General forum on Mahayana.
I've been wondering if anyone knows of an easy to learn (or not) Tibetan prayer to give thanks before meals. I find it an important part of eating to consider where it has come from, how it got to me and to be thankful. Food isn't exactly a given commodity in many parts of the world so it's an important part of eating to me (and probably many of you) to do a quick prayer. Mine so far have been a bit off the top of my head and in English, more of a 20 second meditation as I look at everything and wonder who grew it.
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Here it is in English, Chinese & Tibetan, on a refrigerator magnet:http://artclix.com/vajra/magnet.html
Profile Picture: "The Foaming Monk"
The Chinese characters are Fo (buddha) and Ming (bright). The image is of a student of Buddhism, who, imagining himself to be a monk, and not understanding the true meaning of the words takes the sound of the words literally. Likewise, People on web forums sometime seem to be foaming at the mouth. Original painting by P.Volker /used by permission.
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I just do a simple Lojong practice by reciting 'through this good fortune may all beings enjoy happiness.'
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In our family we say: "We invite all sentient beings to share our feast."
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This food is the gift of the entire universe
each morsel is a sacrifice of life
may I be worthy to receive it.
May the energy in this food
bring me strength
to transform my unwholesome qualities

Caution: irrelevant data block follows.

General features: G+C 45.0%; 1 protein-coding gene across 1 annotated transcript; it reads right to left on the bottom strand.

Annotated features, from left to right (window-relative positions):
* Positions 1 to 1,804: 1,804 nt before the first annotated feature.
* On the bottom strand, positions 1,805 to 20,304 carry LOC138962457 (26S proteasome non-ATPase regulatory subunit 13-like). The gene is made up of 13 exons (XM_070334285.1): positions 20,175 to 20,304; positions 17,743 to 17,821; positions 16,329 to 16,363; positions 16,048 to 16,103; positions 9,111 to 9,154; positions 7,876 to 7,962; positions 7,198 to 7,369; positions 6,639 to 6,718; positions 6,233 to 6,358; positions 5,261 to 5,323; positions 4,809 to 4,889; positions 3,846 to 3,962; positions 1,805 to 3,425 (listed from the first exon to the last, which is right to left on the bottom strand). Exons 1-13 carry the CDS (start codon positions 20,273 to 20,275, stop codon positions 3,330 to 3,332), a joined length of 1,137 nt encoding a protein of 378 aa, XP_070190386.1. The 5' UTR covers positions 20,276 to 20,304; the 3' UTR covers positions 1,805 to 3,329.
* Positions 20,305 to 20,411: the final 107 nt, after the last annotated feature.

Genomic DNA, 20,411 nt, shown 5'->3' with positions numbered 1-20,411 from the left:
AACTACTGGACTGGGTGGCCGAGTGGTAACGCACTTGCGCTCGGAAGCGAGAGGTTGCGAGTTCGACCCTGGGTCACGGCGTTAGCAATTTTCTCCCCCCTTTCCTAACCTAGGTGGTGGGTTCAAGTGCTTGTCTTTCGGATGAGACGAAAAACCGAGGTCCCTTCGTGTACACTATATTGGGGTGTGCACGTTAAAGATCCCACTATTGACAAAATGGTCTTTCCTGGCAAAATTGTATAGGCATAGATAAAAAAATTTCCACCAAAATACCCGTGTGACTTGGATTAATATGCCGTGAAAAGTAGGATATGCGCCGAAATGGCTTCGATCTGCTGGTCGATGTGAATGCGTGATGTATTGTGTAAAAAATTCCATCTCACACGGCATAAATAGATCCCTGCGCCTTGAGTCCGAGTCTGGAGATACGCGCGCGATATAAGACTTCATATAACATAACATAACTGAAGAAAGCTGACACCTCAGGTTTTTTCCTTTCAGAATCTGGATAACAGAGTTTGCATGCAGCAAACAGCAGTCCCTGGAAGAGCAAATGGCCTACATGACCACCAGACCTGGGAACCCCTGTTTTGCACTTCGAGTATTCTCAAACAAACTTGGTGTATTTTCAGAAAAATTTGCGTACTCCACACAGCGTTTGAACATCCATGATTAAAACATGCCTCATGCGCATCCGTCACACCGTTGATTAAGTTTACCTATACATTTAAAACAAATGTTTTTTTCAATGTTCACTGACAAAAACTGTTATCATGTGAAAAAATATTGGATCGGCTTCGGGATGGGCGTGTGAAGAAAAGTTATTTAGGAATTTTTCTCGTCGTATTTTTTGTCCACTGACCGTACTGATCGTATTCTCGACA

into wholesome ones.
I am grateful for this food,
may I realize the path of awakening for the sake of all beings.
Namo Amida Buddha
Either, or both together. When I eat oats or rice, it reminds me that each one of those numerous grains had potential to become an entire new plant. Truly a sacrifice of life.
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DeepFriedFunk wrote:I find it an important part of eating to consider where it has come from, how it got to me and to be thankful.
There you go. My opinion is to dispense with the prayers and just use this thought to generate bodhicitta.
Equanimity is the ground. Love is the moisture. Compassion is the seed. Bodhicitta is the result.
-Paraphrase of Khensur Rinpoche Lobsang Tsephel citing the Guhyasamaja Tantra
"All memories and thoughts are the union of emptiness and knowing, the Mind.
Without attachment, self-liberating, like a snake in a knot.
Through the qualities of meditating in that way,
Mental obscurations are purified and the dharmakaya is attained."
-Ra Lotsawa, All-pervading Melodious Drumbeats
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